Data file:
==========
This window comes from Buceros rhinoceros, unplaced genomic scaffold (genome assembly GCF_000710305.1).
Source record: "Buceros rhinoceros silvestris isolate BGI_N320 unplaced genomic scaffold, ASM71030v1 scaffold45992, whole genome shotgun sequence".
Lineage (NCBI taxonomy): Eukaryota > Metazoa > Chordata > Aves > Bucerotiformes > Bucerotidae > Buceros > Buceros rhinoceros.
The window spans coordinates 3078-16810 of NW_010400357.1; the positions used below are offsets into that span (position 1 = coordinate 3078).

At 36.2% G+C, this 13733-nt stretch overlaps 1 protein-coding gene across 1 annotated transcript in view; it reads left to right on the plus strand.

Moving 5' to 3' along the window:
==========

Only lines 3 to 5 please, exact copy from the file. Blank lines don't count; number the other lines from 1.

Lineage (NCBI taxonomy): Eukaryota > Metazoa > Chordata > Aves > Bucerotiformes > Bucerotidae > Buceros > Buceros rhinoceros.
The window spans coordinates 3078-16810 of NW_010400357.1; the positions used below are offsets into that span (position 1 = coordinate 3078).

At 36.2% G+C, this 13733-nt stretch overlaps 1 protein-coding gene across 1 annotated transcript in view; it reads left to right on the plus strand.